It was quite the image. Ohio State coach Urban Meyer, crumbled to his knees on the sideline, clutching his head in pain.
For most of the month, Meyer has been peppered with questions about his health and future in coaching.
Today he opened up about it in an interview with Yahoo Sports.
He said the cause of the discomfort links back to a congenital arachnoid cyst in his brain, which has led to severe headaches at times in his career.
“Over the last few years, I’ve felt better and, with the help of my doctors, learned to manage it and monitor it with medication,” Meyer said in a phone interview with Yahoo Sports. “I’m optimistic that this time won’t be any different.”
Meyer decided to outline his medical history because of persistent questions about his future as Ohio State’s coach.
Asked yesterday at a press conference to address rumors that this may be his last year coaching, the 54-year-old Meyer said, “I plan on coaching.” Asked if he would definitely return to Ohio State next year, he answered, “Yes.”
Meyer, who is under contract through the 2021 season, missed training camp and the first three games this season over his handling of domestic abuse allegations against now-fired assistant Zach Smith.
Then there was the moment he dropped to his knees in pain on October 6, followed by speculation from experts that he didn’t look well in the loss to Purdue ten days ago.
Ohio State is aware of the image problem this photo, and others like it, have caused this month.
“The past four years, we’ve been working closely with coach Meyer to monitor and manage the symptoms that have risen from his enlarged congenital arachnoid cyst,” said Dr. Andrew Thomas, Meyer’s personal physician and the chief clinical officer at Ohio State’s Wexner Medical Center. “This includes aggressive headaches, which have particularly flared up the past two years.”
So what, exactly, is an arachnoid cyst?
“It’s a benign cyst on the membrane tissue that covers the brain,” says Dr. Robert Brodner, a board-certified neurosurgeon at Good Samaritan Medical Center in West Palm Beach. “They occur congenitally in about 5 to 6 percent of the population — with the vast majority being asymptomatic.”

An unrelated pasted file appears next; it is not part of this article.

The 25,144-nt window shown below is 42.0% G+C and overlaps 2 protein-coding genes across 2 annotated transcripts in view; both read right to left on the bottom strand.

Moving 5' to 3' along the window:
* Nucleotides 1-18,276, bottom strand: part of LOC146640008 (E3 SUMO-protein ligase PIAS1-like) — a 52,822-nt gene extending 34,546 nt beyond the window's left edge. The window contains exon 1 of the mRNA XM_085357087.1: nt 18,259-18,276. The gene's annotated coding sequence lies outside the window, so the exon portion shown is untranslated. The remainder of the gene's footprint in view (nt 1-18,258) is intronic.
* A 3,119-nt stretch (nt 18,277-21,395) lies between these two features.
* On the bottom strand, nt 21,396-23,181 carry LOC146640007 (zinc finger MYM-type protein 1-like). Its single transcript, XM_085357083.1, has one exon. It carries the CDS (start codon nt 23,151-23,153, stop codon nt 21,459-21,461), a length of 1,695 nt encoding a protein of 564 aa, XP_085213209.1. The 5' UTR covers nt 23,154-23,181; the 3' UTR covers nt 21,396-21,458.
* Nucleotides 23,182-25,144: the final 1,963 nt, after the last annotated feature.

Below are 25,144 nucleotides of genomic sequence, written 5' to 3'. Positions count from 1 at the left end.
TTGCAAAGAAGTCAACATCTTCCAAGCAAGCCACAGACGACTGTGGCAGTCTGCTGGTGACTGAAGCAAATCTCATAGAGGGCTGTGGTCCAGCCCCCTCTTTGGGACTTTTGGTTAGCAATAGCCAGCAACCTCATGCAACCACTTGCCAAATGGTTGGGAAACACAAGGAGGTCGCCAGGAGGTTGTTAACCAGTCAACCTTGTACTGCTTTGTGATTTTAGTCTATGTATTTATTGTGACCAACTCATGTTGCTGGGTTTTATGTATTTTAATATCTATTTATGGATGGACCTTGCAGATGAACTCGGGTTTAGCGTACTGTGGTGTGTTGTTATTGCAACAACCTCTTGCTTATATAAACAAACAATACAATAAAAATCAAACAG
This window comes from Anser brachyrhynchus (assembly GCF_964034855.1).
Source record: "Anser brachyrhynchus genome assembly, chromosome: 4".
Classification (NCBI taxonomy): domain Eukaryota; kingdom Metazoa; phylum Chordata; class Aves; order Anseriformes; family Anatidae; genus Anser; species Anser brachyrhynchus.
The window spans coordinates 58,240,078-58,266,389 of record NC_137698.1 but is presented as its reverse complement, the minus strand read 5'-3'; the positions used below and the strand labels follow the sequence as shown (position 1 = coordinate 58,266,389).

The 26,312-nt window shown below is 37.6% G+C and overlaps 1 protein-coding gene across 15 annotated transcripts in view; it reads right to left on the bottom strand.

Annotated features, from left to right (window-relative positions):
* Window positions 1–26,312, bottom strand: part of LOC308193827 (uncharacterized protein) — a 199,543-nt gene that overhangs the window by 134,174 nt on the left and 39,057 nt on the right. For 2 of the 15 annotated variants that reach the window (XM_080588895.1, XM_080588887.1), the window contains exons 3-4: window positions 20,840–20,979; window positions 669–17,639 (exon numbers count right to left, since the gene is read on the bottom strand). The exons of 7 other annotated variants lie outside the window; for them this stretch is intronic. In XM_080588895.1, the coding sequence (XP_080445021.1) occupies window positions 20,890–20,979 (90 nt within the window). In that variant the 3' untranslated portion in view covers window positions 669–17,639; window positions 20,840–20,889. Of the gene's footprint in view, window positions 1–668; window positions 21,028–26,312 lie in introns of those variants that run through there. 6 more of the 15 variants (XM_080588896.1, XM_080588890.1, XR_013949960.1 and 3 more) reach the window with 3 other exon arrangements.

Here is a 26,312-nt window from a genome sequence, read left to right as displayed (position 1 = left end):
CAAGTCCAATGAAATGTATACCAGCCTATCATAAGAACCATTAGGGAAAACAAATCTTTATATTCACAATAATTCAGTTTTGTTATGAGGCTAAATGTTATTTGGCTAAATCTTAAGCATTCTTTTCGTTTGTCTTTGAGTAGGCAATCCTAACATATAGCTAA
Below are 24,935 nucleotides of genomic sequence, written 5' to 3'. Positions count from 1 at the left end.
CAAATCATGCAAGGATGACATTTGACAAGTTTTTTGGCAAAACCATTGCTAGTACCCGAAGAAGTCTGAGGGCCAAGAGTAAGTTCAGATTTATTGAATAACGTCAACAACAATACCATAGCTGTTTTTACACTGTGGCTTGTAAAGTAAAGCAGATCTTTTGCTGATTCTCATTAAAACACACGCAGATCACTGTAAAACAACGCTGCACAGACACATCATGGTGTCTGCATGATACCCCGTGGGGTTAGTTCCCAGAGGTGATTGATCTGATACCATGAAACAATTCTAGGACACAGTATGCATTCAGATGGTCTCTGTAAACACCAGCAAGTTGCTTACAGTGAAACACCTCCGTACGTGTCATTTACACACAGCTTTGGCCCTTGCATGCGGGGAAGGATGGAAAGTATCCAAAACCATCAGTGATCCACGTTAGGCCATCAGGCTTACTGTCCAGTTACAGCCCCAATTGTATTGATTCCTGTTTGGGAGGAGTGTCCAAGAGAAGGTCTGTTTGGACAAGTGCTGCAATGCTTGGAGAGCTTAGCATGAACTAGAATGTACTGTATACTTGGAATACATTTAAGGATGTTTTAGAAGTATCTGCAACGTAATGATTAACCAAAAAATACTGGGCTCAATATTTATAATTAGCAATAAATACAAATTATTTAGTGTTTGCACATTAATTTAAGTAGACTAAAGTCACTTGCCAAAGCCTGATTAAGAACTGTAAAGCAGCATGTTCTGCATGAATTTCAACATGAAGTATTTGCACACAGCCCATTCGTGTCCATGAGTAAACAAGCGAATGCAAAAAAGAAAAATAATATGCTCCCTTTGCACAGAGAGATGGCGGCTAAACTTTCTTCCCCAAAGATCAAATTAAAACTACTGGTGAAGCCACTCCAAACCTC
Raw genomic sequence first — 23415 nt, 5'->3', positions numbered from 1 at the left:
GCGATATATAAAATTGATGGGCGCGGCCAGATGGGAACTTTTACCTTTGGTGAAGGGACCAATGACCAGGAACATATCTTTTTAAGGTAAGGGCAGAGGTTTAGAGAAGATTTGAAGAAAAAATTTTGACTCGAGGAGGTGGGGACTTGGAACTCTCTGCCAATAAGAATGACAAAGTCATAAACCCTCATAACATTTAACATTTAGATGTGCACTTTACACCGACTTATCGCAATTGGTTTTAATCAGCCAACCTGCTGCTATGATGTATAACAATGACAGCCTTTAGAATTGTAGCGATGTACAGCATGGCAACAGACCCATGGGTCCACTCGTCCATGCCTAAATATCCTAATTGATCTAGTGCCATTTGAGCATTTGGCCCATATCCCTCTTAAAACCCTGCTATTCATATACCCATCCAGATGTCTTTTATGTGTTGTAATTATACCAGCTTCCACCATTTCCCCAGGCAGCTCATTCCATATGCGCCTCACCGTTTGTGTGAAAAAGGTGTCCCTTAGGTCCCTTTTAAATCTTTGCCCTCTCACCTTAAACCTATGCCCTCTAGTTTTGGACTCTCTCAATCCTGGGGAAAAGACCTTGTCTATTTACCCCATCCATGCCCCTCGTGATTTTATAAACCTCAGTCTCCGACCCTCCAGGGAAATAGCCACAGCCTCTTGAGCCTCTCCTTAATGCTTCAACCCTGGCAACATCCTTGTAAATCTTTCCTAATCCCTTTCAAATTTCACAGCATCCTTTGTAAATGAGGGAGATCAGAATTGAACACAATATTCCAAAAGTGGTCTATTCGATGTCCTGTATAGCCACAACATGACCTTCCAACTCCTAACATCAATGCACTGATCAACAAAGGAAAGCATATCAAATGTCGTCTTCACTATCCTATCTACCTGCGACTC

In other words, most people who have one are never even aware of it.
However, sometimes people do suffer symptoms (as was described in Sports Illustrated of Meyer experiencing two episodes of blinding head pain while on the sidelines during games in 1998 and 2003). When that happens, it’s because, says Brodner, “Over time, the cyst can slowly, progressively enlarge as it imbibes spinal fluid. The enlargement can then exert pressure on the part of the brain in closest proximity to the cyst.”
The associated symptoms depend on which part of the brain is being pressured. But, Brodner said, the most common ones are “headaches, nausea, vomiting and gait disturbance.”
From the 2009 book, Urban’s Way:
“Since his days when he blacked out and nearly fell while on the sidelines as an assistant at Notre Dame, Meyer had tried to learn how to better control his emotions. It turned out to be an arachnoid cyst on his brain, benign, but it also caused severe migraines when aggravated by emotional stress. The doctors told Meyer to “cool it with the screaming and yelling”, which he did until he became a head coach at Utah. During a game against Oregon, in a tense moment or the fourth quarter, he almost passed out. Doctors helped him pinpoint those emotional outbursts – usually, in the fourth quarter – and he began to alter his behavior pattern.”
Meyer had brain surgery in the spring of 2014 after suffering consistent headaches for nearly a month.
The complex surgery removed a subdural fluid collection caused by the cyst to relieve increased intracranial pressure, according to Dr. Thomas.
Meyer reiterated to Yahoo Sports that he has no plans to step down at Ohio State, but wanted to be fully transparent about his health issues to alleviate questions about his future.
“I just want people to know what’s going on,” Meyer said. “I’ve been dealing with this for several years.”
Meyer was diagnosed with the cyst in his brain back in 1998 while an assistant coach at Notre Dame. Throughout his coaching career, he’s been prone to severe headaches.
After the 2014 surgery, Meyer had been able to manage the pain. It flared up at times in 2015 and 2016.
But the past two seasons, he’s endured what he calls “severe pain” at times.
Through medication and monitoring by his doctors, Meyer has been able to manage this.
But he admits there have been times that he has to manage how intense he can be at practice and during a game.